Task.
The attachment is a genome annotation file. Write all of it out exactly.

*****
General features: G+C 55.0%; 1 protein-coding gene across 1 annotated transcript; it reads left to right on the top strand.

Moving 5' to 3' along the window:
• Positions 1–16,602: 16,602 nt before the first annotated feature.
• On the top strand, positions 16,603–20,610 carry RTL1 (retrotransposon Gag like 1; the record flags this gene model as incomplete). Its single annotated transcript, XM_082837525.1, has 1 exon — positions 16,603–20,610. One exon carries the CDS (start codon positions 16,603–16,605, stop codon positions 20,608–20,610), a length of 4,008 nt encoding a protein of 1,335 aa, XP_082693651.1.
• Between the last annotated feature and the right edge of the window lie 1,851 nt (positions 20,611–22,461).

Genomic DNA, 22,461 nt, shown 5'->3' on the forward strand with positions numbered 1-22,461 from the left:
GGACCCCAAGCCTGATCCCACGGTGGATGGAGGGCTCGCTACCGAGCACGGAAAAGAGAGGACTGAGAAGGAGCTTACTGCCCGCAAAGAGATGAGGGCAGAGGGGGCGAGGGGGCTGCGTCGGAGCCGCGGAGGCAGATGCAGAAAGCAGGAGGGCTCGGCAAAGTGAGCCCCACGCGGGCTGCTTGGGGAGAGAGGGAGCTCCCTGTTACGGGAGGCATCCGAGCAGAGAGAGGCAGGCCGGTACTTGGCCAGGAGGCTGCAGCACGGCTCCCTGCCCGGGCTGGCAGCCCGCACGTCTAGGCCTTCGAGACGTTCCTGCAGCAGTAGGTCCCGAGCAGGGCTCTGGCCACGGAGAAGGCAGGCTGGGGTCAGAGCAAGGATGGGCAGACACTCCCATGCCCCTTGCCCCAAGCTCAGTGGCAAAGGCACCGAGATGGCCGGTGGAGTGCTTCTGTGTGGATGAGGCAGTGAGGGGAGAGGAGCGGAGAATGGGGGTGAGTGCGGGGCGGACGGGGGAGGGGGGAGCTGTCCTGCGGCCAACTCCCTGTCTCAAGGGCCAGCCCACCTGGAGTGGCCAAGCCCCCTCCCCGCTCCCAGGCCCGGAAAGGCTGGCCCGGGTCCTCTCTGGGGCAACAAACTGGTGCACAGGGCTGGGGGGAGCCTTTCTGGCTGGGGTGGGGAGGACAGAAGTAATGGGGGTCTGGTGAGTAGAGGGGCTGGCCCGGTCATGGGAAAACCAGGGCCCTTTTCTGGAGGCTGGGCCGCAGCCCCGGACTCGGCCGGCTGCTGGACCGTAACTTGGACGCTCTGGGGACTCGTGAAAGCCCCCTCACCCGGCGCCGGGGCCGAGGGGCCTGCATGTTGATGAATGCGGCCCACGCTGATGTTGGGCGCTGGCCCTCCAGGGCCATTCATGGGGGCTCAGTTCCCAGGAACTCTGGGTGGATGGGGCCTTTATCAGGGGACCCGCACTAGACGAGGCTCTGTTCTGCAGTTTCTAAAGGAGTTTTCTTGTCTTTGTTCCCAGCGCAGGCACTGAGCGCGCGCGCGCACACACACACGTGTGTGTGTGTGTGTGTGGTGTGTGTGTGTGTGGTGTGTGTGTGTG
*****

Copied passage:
General features: G+C 55.0%; 1 protein-coding gene across 1 annotated transcript; it reads left to right on the top strand.

Moving 5' to 3' along the window:
• Positions 1–16,602: 16,602 nt before the first annotated feature.
• On the top strand, positions 16,603–20,610 carry RTL1 (retrotransposon Gag like 1; the record flags this gene model as incomplete). Its single annotated transcript, XM_082837525.1, has 1 exon — positions 16,603–20,610. One exon carries the CDS (start codon positions 16,603–16,605, stop codon positions 20,608–20,610), a length of 4,008 nt encoding a protein of 1,335 aa, XP_082693651.1.
• Between the last annotated feature and the right edge of the window lie 1,851 nt (positions 20,611–22,461).

Genomic DNA, 22,461 nt, shown 5'->3' on the forward strand with positions numbered 1-22,461 from the left:
GGACCCCAAGCCTGATCCCACGGTGGATGGAGGGCTCGCTACCGAGCACGGAAAAGAGAGGACTGAGAAGGAGCTTACTGCCCGCAAAGAGATGAGGGCAGAGGGGGCGAGGGGGCTGCGTCGGAGCCGCGGAGGCAGATGCAGAAAGCAGGAGGGCTCGGCAAAGTGAGCCCCACGCGGGCTGCTTGGGGAGAGAGGGAGCTCCCTGTTACGGGAGGCATCCGAGCAGAGAGAGGCAGGCCGGTACTTGGCCAGGAGGCTGCAGCACGGCTCCCTGCCCGGGCTGGCAGCCCGCACGTCTAGGCCTTCGAGACGTTCCTGCAGCAGTAGGTCCCGAGCAGGGCTCTGGCCACGGAGAAGGCAGGCTGGGGTCAGAGCAAGGATGGGCAGACACTCCCATGCCCCTTGCCCCAAGCTCAGTGGCAAAGGCACCGAGATGGCCGGTGGAGTGCTTCTGTGTGGATGAGGCAGTGAGGGGAGAGGAGCGGAGAATGGGGGTGAGTGCGGGGCGGACGGGGGAGGGGGGAGCTGTCCTGCGGCCAACTCCCTGTCTCAAGGGCCAGCCCACCTGGAGTGGCCAAGCCCCCTCCCCGCTCCCAGGCCCGGAAAGGCTGGCCCGGGTCCTCTCTGGGGCAACAAACTGGTGCACAGGGCTGGGGGGAGCCTTTCTGGCTGGGGTGGGGAGGACAGAAGTAATGGGGGTCTGGTGAGTAGAGGGGCTGGCCCGGTCATGGGAAAACCAGGGCCCTTTTCTGGAGGCTGGGCCGCAGCCCCGGACTCGGCCGGCTGCTGGACCGTAACTTGGACGCTCTGGGGACTCGTGAAAGCCCCCTCACCCGGCGCCGGGGCCGAGGGGCCTGCATGTTGATGAATGCGGCCCACGCTGATGTTGGGCGCTGGCCCTCCAGGGCCATTCATGGGGGCTCAGTTCCCAGGAACTCTGGGTGGATGGGGCCTTTATCAGGGGACCCGCACTAGACGAGGCTCTGTTCTGCAGTTTCTAAAGGAGTTTTCTTGTCTTTGTTCCCAGCGCAGGCACTGAGCGCGCGCGCGCACACACACACGTGTGTGTGTGTGTGTGTGGTGTGTGTGTGTGTGGTGTGTGTGTGTG